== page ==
updated 10/01/1984 AT 01:00 AM EDT
•originally published 10/01/1984 AT 01:00 AM EDT
For this week's story on Boston Mayor Raymond Flynn (page 89), Mike, 33, stayed closer to home than usual. A Harvard grad, Ryan first met Flynn in 1974 when he was covering the school busing crisis for the Boston Phoenix and the future mayor was a state representative. "He's older and more forceful now," says Ryan. "But we're both 10 years older."
Winner of the prestigious Penney-Missouri Magazine Award in 1979 for a profile of Mayor Flynn's predecessor, Kevin White, Ryan has taken on a variety of assignments since he joined PEOPLE five years ago. Last spring he accompanied Walter Ehlers, a World War II veteran, to Normandy to relive the experience of his landing 40 years earlier. "Ehlers was like a character out of a Frank Capra movie," says Mike. "He was too good to be true—a Medal of Honor holder with a genuine belief in patriotism and duty. I don't often meet people that I'm incapable of being cynical about."
Ryan was also among the first reporters to get into Grenada last year, when the Reagan Administration staged its lightning invasion there, but his journey was not without a struggle. "I screamed and yelled for three days to get aboard a plane from Barbados," he recalls. "When I got on, there was just one seat. I couldn't take a photographer, so I took pictures myself. When we were shot at by guerrilla mortar, the Army put us in a dump. I think they were trying to tell us something."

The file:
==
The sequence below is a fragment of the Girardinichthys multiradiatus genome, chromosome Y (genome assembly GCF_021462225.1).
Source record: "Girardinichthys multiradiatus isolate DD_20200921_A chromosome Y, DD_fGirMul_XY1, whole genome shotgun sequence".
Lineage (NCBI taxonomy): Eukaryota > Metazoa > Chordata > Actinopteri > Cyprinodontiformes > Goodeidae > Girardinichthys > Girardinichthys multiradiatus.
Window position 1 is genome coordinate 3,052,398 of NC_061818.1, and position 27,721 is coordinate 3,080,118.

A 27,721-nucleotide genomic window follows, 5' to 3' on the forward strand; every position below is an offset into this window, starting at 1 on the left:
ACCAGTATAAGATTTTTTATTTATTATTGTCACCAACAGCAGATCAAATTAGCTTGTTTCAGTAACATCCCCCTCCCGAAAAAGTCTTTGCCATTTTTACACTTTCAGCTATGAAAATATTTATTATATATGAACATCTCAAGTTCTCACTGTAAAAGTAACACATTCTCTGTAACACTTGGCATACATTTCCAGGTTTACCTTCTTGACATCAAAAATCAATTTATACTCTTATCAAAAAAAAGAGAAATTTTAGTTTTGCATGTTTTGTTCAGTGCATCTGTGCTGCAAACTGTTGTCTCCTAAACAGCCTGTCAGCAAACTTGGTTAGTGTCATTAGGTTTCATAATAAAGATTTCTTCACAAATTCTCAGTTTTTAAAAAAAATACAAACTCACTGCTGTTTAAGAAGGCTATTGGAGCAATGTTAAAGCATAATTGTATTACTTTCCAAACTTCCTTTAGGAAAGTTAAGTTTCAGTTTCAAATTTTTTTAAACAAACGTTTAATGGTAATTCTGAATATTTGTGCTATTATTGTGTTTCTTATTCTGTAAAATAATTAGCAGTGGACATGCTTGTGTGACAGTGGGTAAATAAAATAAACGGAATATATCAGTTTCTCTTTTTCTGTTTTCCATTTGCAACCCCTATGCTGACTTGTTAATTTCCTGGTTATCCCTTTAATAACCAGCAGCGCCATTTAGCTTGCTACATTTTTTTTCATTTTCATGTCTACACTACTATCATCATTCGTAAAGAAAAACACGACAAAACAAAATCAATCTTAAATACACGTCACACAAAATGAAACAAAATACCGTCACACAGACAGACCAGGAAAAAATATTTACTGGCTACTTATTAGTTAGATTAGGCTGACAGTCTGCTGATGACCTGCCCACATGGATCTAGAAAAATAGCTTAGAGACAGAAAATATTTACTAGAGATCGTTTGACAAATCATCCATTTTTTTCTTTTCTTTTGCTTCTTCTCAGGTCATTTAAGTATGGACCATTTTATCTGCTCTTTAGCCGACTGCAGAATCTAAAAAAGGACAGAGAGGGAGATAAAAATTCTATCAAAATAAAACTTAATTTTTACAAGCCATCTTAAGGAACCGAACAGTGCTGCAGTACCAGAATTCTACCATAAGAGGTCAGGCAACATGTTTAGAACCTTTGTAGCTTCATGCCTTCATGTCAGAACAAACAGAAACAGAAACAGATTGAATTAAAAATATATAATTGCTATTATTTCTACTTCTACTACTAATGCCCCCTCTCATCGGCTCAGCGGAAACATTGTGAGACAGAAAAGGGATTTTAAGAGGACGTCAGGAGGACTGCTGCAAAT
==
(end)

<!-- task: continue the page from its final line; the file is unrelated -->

More recently, he spent several months crisscrossing the country reporting the long-running John De Lorean story. "I remember sitting in Howard Weitzman's office," he says of De Lorean's lawyer, "and having this guy tell me that he was going to get his client acquitted, I thought he was either in dreamland or a genius."
Mike lives with his wife, Debora Gilbert Ryan, 33, an artist, in Manhattan. Whenever they can, they escape to their beachhouse in North Carolina, where Mike is working on a novel. His first book, Climbing (1980), was a social satire that presaged the whole Yuppie movement. How well did it sell? "The usual," Ryan says wryly. "It got great reviews—and boxloads of returned copies."